Breaking down mental health barriers in children
Parents face many barriers in seeking help for their childs mental health problems, according to new research led by experts in psychiatry at The University of Nottingham.
The study published in the British Journal of Psychiatry found that parents are often deterred from asking for professional help for their child because of embarrassment, stigma and the fear of their child being labeled.
Other common barriers to treatment include difficulty in getting GP appointments and parents reticence in raising their concerns about their child during a short appointment. The research also revealed that parents can hold back from seeking help because they are worried about receiving a diagnosis, or being judged a poor parent or even that their child may be taken away from them.
The study was led by researchers in the Universitys Division of Psychiatry with collaborators at Kings College London. The team held focus groups with 34 parents who had concerns about their childs mental health. Most of the children had clinically significant mental health symptoms or associated impairment in function.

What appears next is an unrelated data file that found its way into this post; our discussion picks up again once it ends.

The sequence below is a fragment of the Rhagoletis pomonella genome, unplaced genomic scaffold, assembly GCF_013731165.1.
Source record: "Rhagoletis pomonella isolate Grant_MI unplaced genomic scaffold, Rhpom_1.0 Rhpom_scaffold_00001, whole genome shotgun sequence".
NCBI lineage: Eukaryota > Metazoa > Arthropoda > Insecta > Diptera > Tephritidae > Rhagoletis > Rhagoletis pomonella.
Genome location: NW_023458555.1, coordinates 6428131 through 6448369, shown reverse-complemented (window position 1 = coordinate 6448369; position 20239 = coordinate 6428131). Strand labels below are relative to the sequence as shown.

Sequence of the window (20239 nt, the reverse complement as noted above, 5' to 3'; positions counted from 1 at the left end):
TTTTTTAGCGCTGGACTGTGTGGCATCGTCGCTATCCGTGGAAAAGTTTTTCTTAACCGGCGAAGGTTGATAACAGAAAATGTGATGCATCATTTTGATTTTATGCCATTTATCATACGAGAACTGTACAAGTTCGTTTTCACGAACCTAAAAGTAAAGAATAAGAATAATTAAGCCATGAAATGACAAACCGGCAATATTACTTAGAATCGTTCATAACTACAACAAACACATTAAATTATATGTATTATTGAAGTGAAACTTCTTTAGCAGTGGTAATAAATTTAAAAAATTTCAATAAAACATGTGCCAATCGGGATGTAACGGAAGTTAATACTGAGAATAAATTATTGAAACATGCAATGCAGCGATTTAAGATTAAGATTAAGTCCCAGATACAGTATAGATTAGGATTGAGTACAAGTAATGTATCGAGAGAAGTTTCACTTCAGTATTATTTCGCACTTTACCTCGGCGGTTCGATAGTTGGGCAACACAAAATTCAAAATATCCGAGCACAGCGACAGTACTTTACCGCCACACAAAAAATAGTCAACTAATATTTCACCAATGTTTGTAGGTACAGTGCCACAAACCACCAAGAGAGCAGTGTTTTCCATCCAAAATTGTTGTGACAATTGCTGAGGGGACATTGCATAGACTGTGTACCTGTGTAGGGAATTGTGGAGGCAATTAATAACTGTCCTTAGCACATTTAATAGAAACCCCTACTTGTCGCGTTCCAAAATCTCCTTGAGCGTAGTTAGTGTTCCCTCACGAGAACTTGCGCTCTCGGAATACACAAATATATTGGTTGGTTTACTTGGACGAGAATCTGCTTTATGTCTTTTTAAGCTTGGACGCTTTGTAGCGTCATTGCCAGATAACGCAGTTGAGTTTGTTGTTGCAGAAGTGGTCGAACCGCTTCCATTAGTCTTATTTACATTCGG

The research also found that appointment systems caused problems for some parents they had difficulty getting an appointment, and felt standard consultations were too short for the GP to observe their childrens behavior or for them to raise their concerns fully. Other parents saw GPs surgeries as being medical places and so did not feel it was necessary to raise their childrens emotional and behavioral problems with their GP.
The researchers found that parents were more likely to seek help if they had built a good relationship with their GP and saw the same doctor regularly. They were also more likely to raise concerns if their GP showed interest in their family life and gave them time to talk about emotional issues.
Lead researcher, Dr. Kapil Sayal said: Not recognizing childrens mental health difficulties can mean their problems persist into adulthood. Our study shows that parents value GPs showing interest in their family situations, and listening to and taking their concerns seriously.
This means that most GPs should be able to help parents who have concerns about their childs mental health. This could be achieved through GPs taking a family-oriented approach to consultations as well as putting more emphasis on childrens mental health in postgraduate GP training. Allowing parents to pre-book longer appointments may also be helpful.